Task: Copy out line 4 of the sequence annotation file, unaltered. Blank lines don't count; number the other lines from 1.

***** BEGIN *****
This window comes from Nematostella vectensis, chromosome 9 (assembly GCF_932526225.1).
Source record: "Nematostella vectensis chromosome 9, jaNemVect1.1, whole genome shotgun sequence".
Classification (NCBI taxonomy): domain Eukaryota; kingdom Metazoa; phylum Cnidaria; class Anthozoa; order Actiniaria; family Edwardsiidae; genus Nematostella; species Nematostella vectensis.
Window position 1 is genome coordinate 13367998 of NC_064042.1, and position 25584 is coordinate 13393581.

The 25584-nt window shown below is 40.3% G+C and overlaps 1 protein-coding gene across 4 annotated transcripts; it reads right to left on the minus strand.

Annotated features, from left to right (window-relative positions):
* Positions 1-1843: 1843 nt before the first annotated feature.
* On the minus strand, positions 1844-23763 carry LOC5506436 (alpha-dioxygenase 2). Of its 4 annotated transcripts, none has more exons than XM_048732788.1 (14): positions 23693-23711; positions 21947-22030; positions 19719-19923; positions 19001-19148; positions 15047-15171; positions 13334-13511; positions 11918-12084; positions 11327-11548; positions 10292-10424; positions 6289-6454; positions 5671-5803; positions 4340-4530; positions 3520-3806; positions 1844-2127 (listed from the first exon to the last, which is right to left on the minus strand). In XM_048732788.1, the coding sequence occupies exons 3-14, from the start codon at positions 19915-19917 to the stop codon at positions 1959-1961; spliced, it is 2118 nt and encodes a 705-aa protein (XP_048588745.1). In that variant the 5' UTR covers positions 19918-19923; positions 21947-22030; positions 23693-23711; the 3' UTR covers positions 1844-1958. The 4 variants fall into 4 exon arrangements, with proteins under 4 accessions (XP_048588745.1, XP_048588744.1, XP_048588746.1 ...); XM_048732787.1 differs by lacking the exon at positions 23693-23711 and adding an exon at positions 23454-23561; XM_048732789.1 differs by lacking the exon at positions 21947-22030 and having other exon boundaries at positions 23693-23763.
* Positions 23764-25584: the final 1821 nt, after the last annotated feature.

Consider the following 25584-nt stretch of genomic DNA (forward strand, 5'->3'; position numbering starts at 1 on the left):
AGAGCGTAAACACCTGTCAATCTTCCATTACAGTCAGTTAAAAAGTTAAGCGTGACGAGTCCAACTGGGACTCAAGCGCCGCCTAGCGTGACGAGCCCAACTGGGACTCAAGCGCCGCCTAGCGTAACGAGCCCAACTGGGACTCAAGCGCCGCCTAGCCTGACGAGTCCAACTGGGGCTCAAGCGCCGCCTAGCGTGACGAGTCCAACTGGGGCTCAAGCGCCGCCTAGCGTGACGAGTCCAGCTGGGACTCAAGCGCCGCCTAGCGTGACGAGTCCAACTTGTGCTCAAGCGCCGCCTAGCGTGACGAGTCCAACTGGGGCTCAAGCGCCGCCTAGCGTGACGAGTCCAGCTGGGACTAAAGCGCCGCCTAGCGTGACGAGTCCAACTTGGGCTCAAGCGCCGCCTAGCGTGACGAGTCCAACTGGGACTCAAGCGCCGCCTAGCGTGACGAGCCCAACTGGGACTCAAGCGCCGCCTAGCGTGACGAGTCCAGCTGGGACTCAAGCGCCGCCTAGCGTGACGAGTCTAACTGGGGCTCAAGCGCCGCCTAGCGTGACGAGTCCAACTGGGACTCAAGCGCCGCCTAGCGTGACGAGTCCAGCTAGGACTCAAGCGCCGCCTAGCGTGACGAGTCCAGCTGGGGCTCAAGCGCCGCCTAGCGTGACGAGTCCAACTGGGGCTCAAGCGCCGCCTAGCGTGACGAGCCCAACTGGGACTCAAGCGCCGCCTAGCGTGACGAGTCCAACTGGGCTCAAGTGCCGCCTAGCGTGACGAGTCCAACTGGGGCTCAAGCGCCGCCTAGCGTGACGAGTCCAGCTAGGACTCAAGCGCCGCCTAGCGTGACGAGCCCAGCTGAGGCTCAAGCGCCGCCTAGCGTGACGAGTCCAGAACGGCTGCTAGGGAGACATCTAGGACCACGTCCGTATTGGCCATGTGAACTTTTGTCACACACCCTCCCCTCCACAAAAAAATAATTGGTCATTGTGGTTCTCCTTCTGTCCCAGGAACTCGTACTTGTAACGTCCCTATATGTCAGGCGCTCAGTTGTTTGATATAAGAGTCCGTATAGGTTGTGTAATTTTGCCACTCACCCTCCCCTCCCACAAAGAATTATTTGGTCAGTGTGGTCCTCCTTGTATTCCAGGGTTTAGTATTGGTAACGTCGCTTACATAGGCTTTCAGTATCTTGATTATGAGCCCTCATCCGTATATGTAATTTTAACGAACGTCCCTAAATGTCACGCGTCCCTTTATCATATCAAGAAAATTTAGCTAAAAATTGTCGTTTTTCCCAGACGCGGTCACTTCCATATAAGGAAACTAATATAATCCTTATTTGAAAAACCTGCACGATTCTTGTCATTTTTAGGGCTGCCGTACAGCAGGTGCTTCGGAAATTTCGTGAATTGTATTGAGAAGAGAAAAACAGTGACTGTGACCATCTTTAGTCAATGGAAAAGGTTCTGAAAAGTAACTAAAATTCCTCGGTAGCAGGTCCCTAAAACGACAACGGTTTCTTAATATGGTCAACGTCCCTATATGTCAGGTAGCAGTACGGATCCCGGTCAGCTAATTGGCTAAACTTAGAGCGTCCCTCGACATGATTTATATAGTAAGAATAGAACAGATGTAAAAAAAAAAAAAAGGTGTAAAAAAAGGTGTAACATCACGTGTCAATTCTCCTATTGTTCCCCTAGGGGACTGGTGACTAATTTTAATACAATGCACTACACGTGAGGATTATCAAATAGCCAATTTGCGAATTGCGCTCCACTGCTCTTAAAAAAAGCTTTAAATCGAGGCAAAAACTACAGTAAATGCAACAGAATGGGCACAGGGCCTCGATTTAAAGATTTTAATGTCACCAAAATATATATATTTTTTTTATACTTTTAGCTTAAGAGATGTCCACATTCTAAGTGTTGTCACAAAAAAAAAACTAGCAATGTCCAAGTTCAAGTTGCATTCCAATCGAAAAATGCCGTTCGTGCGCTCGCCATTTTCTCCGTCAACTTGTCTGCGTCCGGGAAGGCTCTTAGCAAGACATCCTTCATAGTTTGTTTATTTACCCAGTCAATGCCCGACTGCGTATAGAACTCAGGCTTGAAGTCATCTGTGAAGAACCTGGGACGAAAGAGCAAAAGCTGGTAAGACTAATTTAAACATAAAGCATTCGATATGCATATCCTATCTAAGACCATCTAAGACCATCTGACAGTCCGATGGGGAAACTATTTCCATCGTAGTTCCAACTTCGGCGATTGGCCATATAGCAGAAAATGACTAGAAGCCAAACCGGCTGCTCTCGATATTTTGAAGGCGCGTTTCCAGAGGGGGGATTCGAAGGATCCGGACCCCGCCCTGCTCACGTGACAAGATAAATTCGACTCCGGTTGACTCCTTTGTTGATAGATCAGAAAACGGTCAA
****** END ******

Window position 1 is genome coordinate 13367998 of NC_064042.1, and position 25584 is coordinate 13393581.